Afghanistan win against England at the Physical Disability World Series
Big-hitting Afghanistan outmuscled England to book a Physical Disability World Series semi-final berth with an impressive seven-wicket victory at Old Elizabethans CC.
An initially watchful opening stand of 70 between Karimi and Mandozai gave way to some dismissive treatment of England’s attack as the visitors breezed to their 159 target in clinical style.
England’s total had looked par on a decent track with shortish boundaries – especially given the treatment dished out by Afghanistan’s batters in victories over Bangladesh and Pakistan – and so it proved as the visitors made it three wins out of three with 25 balls to spare.
After winning the toss and batting, England’s openers Angus Brown and Liam Thomas posted a 52-run stand, which ended when Thomas was bowled by Ibrahimi for 28 halfway through the eighth over.
Brown followed shortly after for 26, caught behind off Langari – in the wickets again after four the previous day against Pakistan.
Callum Flynn once again proved England’s leading light with the bat, essaying a pair of beautiful drives early on – but his 28-ball top-score of 32 was indicative of the hosts’ difficulty in increasing the tempo.
Though boundaries came, so did regular wickets and some tight bowling from Mohsen – who removed Flynn, Liam O’Brien and Jamie Goodwin in a spell of three for 13 – kept England honest to the last.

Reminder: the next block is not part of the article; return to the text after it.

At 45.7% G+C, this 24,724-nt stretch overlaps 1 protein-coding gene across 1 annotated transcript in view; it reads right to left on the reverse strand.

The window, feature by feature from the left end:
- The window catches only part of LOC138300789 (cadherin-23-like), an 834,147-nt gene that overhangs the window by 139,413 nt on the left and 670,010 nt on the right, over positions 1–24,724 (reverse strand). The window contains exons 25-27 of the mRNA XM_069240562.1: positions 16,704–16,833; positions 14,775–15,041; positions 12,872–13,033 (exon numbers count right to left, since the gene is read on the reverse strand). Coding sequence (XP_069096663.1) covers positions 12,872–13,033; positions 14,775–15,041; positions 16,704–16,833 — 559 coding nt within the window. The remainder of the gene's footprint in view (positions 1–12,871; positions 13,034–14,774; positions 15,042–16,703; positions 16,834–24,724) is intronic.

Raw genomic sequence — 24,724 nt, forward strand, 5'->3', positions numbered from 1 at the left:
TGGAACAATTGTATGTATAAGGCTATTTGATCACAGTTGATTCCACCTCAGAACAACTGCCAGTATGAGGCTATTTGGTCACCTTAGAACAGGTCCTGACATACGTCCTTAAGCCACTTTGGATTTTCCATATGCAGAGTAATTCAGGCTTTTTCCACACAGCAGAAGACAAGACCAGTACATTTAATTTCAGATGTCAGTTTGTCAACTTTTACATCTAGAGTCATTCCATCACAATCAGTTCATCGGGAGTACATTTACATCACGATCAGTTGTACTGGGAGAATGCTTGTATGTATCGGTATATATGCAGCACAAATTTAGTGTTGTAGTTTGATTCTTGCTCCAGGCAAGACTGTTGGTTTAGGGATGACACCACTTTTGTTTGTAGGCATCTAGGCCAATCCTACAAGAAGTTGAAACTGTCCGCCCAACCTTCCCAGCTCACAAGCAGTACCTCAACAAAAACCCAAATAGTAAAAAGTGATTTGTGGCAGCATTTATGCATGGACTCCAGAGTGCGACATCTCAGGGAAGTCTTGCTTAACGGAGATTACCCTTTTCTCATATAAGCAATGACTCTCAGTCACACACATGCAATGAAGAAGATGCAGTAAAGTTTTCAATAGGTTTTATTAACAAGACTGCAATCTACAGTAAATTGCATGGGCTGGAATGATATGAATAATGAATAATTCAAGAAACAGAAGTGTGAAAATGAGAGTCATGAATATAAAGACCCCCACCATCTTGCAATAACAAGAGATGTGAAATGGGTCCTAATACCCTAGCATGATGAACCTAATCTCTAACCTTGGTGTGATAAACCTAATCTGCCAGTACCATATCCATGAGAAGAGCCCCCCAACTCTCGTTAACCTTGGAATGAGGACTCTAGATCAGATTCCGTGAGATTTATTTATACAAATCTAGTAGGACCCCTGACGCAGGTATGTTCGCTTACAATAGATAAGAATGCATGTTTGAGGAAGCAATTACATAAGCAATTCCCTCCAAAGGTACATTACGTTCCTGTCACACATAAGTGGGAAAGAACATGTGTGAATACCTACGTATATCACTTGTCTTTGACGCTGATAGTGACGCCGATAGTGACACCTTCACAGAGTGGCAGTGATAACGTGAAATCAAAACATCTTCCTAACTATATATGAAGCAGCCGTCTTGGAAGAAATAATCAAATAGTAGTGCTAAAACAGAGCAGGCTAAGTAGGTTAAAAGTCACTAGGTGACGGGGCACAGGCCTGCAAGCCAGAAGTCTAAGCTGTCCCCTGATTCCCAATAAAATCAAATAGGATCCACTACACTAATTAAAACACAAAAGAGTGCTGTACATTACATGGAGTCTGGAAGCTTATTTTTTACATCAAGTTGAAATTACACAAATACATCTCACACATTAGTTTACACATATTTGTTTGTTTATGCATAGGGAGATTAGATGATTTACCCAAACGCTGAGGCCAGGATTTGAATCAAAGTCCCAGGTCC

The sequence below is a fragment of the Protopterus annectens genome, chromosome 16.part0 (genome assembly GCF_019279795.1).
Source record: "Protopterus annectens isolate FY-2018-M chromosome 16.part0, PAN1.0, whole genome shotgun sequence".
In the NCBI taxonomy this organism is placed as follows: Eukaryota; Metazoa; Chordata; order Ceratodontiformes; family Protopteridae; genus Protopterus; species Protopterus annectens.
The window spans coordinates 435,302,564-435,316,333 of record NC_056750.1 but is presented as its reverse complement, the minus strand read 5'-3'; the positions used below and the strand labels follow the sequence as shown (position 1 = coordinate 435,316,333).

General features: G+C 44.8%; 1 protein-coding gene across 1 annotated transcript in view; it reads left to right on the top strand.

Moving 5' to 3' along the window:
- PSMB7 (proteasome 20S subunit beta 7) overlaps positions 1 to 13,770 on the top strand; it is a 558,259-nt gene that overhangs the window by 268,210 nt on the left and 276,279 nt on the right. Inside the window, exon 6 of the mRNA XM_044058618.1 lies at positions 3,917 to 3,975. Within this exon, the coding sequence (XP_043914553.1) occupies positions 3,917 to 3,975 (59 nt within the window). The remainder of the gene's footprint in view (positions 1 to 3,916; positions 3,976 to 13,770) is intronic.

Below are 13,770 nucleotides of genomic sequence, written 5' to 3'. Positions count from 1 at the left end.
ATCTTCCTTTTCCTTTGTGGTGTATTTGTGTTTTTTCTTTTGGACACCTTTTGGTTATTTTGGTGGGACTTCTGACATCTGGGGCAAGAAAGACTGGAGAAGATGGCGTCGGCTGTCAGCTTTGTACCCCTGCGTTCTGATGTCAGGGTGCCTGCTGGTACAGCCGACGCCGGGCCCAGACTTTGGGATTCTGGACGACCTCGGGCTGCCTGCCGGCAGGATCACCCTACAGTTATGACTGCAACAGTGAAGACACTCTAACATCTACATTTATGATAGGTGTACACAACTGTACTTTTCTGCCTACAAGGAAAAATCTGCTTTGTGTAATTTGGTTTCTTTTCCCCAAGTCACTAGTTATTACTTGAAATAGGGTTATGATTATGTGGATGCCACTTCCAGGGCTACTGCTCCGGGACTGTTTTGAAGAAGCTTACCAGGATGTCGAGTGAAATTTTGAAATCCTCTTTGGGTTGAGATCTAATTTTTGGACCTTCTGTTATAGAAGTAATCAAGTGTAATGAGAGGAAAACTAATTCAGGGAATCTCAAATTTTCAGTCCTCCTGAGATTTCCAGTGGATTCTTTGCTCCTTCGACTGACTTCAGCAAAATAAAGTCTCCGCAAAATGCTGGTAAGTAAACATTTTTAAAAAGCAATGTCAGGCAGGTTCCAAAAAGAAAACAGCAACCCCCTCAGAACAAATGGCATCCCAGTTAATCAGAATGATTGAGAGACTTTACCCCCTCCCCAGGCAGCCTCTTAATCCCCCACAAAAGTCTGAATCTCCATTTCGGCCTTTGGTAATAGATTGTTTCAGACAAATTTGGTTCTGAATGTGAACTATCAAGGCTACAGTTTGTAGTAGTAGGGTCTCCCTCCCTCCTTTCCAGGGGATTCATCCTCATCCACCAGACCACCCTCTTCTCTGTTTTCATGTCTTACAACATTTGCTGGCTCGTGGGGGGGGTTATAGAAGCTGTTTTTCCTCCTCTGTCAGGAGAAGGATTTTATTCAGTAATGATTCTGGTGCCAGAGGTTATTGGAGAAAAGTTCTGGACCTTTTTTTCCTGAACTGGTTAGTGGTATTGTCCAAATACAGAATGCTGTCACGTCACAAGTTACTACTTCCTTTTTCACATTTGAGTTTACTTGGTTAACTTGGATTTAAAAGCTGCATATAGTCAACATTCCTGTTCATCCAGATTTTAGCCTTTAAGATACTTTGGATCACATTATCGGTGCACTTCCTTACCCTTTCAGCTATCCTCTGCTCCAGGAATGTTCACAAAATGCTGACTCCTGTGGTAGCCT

Afghanistan played a patient, waiting game at the outset of their innings, just 24 coming from the first four overs, but Danny Hamm, instrumental in victory over Pakistan, saw his first over go for 22, with Karimi (39 from 26 balls) carting him for three sixes.
With the pressure valve released, Afghanistan relaxed, and though England revolved their resources, using seven bowlers all told and fielded gamely to the last, the results proved increasingly similar.
A wide brought the scores level, before number three Mandozai, who hit a brutal 29-ball 56, cleared the ropes to take Afghanistan home with his fifth and his side’s 10th six of the innings.
England, who face Bangladesh at Bromsgrove on Friday, will aim to get back on track for a last-four spot against a side beaten earlier by India.
Coach Ian Salisbury was left to reflect on what might have been.
“If two people had kept going with the bat, we might have reached 170-180 – who knows whether that might have been enough,” he said.
“When we executed our bowling plans to the batters it worked, but we just didn’t get our execution, or stay brave enough to stay with our plans. But fair play to Afghanistan – they hit the ball pretty clean. I hope we get to play them again.”
Skipper Iain Nairn added: “We got off to a great start bowling to the plan. In the heat of the battle you almost feel like, ‘Where have they taken that from?’
“It’s a very different style of cricket to what we see week in week out in England, but we had a plan, but we failed to deliver it. We didn’t get the partnerships we needed, and every time we built some dots we gave them a boundary.”